UPS says company is first in package delivery, logistics industry to earn both LEED Gold Status, Energy Star certifications for its corporate headquarters complex
January 10, 2012
UPS (NYSE:UPS) has become the first major package delivery and logistics company to earn Gold Status certification from the Leadership in Energy and Environmental Design (LEED) along with an Energy Star certification for its corporate headquarters complex.
“These certifications are a noteworthy achievement because they show that independent third parties have determined UPS’s main headquarters is a high-performance structure”
The Corporate Office is just the first UPS building to be assessed for certification. “Our plan is to assess all new facilities and some existing facilities to see if they qualify for LEED and Energy Star evaluations,” said Scott Wicker, UPS chief sustainability officer. “At UPS, we manage our assets as effectively as possible and continue to find ways to improve in all aspects of our business.”
The corporate offices of UPS (NYSE:UPS) won the LEED Gold Certification from the U.S. Green Building Council (USGBC). The Energy Star certification was awarded by the Environmental Protection Agency (EPA) for meeting strict energy performance standards.
In May 2011, UPS submitted the corporate office to the USGBC for review to determine its status as an environmentally friendly building. Currently, there are fewer than 9,000 LEED-certified building projects in the world.
UPS engineers evaluated five main elements necessary for LEED certification:
Sustainable Site – (Natural habitat preservation, storm water retention, heat reduction, lighting efficiencies, etc.)
Water Efficiency – (Water efficient landscaping, efficient plumbing and fixtures, water conservation performance, etc.)
Energy & Atmosphere – (Automated systems, lighting efficiencies, energy consumption.)
Materials & Resources – (Responsible purchasing, e-waste recycling, solid waste mgmt.)
Indoor Environment Quality – (Green cleaning materials, integrated pest control, etc.)
The Energy Star award certifies the UPS headquarters uses less energy, is less expensive to operate and generates fewer greenhouse gas emissions than most similar buildings in the United States. To qualify for the Energy Star rating, a building or manufacturing plant must earn a score of 75 or higher on the EPA’s 1-100 energy performance scale, indicating that the facility performs better than at least 75 percent of similar buildings nationwide.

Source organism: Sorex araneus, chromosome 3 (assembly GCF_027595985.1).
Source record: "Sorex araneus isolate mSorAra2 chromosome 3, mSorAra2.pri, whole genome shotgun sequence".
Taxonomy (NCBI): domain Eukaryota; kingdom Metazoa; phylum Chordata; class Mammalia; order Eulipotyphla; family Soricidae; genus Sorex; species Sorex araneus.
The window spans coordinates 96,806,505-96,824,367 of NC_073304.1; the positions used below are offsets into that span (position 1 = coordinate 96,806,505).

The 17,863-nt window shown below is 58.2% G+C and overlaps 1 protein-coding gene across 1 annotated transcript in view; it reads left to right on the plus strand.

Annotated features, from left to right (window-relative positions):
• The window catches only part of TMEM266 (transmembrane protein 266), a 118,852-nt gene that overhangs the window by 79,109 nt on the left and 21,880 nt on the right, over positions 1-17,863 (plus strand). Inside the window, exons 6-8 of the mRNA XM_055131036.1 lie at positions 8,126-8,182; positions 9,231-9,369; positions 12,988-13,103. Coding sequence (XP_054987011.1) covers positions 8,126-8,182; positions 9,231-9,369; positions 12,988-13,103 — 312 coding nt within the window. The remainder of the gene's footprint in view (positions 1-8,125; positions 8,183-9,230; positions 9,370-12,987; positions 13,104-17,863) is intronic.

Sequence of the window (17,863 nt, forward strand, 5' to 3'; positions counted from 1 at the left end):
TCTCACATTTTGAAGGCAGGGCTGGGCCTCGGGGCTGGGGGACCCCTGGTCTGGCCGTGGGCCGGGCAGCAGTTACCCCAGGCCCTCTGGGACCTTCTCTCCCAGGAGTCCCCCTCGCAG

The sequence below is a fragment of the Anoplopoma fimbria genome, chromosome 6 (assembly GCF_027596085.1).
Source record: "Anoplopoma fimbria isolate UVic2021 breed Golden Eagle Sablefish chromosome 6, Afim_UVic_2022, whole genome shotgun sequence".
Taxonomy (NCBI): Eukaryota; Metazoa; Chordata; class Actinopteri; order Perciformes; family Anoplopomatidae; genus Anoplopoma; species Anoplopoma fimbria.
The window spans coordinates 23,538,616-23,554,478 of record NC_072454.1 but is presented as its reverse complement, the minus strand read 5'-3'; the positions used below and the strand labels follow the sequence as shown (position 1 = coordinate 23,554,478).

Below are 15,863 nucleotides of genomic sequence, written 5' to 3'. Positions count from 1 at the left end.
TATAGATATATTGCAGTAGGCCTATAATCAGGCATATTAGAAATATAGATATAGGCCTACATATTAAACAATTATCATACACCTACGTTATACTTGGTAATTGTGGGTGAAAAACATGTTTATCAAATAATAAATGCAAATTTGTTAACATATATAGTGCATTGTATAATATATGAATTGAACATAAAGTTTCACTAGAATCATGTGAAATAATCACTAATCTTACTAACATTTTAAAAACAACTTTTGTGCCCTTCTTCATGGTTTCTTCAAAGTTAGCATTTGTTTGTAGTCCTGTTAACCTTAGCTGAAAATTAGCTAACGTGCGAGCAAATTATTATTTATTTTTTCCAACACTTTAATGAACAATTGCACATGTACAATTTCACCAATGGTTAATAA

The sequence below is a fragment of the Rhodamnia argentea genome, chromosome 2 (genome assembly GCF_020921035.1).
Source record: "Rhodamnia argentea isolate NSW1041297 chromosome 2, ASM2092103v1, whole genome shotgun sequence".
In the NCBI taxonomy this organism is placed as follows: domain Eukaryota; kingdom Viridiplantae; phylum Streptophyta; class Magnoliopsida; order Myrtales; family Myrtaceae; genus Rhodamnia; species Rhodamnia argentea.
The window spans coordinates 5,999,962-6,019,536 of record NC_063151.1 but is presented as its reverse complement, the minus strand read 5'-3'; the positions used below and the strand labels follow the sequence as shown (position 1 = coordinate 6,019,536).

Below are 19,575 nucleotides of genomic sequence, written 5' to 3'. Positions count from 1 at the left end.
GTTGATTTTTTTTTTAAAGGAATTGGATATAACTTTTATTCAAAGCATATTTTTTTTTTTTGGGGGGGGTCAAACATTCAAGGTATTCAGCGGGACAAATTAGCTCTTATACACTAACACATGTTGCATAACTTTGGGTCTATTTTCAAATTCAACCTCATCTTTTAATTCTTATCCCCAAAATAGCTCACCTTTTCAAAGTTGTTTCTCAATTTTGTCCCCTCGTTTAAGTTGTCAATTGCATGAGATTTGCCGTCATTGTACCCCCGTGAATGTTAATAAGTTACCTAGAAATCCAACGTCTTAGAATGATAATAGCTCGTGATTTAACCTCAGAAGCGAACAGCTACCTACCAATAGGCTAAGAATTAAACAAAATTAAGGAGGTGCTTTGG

“These certifications are a noteworthy achievement because they show that independent third parties have determined UPS’s main headquarters is a high-performance structure,” Wicker added. “In 1994, when this building was completed, it was built to rigorous environmental standards that were ahead of their time. LEED and Energy Star show we continue to be as energy-efficient behind our desks as we are behind the wheels of our famous brown trucks.”
An interactive graphic of the UPS corporate office can be found at www.blog.ups.com.
UPS’s corporate headquarters reduces environmental impact in a number of ways:
Only six of the 35 acres of the building footprint are built upon. The remainder is untouched Piedmont Forest, considered a wildlife preserve by the state of Georgia. The forest begins a mere 15 feet from the building on all sides.
UPS used an arborist during construction to minimize tree impact.
Albedo concrete roofs reflect the sun’s rays, reducing absorbed heat.
Since 2005, improvements in plumbing fixtures reduced water consumption 39 percent.
Lighting is fully automated throughout the building to conserve power during off hours.
UPS facility engineers documented the building’s energy efficiency, showing how fine-tuning the building’s systems saves UPS more than $100,000 per year in energy costs.
UPS pursues a wide range of socially responsible and sustainable business practices designed to reduce its impact on the environment and improve communities around the world. Learn more about UPS's responsible business practices at www.ups.com/responsibility.
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